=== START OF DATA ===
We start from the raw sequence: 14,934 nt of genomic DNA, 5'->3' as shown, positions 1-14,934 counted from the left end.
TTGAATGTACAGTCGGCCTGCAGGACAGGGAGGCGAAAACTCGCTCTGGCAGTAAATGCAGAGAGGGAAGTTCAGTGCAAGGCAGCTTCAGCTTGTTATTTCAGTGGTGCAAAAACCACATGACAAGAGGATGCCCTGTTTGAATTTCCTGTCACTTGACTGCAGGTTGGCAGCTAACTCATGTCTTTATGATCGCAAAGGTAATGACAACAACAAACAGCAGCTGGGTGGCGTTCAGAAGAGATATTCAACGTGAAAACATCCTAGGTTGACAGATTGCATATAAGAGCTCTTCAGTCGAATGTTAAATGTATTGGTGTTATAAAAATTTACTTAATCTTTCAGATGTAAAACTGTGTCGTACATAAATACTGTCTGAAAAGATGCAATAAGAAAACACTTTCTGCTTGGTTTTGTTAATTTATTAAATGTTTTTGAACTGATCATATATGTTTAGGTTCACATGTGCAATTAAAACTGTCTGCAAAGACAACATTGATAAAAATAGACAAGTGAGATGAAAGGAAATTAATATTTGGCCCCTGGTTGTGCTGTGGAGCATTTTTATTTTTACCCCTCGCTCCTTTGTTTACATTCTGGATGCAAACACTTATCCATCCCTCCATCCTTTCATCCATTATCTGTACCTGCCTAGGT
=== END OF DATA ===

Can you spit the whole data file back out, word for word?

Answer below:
We start from the raw sequence: 14,934 nt of genomic DNA, 5'->3' as shown, positions 1-14,934 counted from the left end.
TTGAATGTACAGTCGGCCTGCAGGACAGGGAGGCGAAAACTCGCTCTGGCAGTAAATGCAGAGAGGGAAGTTCAGTGCAAGGCAGCTTCAGCTTGTTATTTCAGTGGTGCAAAAACCACATGACAAGAGGATGCCCTGTTTGAATTTCCTGTCACTTGACTGCAGGTTGGCAGCTAACTCATGTCTTTATGATCGCAAAGGTAATGACAACAACAAACAGCAGCTGGGTGGCGTTCAGAAGAGATATTCAACGTGAAAACATCCTAGGTTGACAGATTGCATATAAGAGCTCTTCAGTCGAATGTTAAATGTATTGGTGTTATAAAAATTTACTTAATCTTTCAGATGTAAAACTGTGTCGTACATAAATACTGTCTGAAAAGATGCAATAAGAAAACACTTTCTGCTTGGTTTTGTTAATTTATTAAATGTTTTTGAACTGATCATATATGTTTAGGTTCACATGTGCAATTAAAACTGTCTGCAAAGACAACATTGATAAAAATAGACAAGTGAGATGAAAGGAAATTAATATTTGGCCCCTGGTTGTGCTGTGGAGCATTTTTATTTTTACCCCTCGCTCCTTTGTTTACATTCTGGATGCAAACACTTATCCATCCCTCCATCCTTTCATCCATTATCTGTACCTGCCTAGGT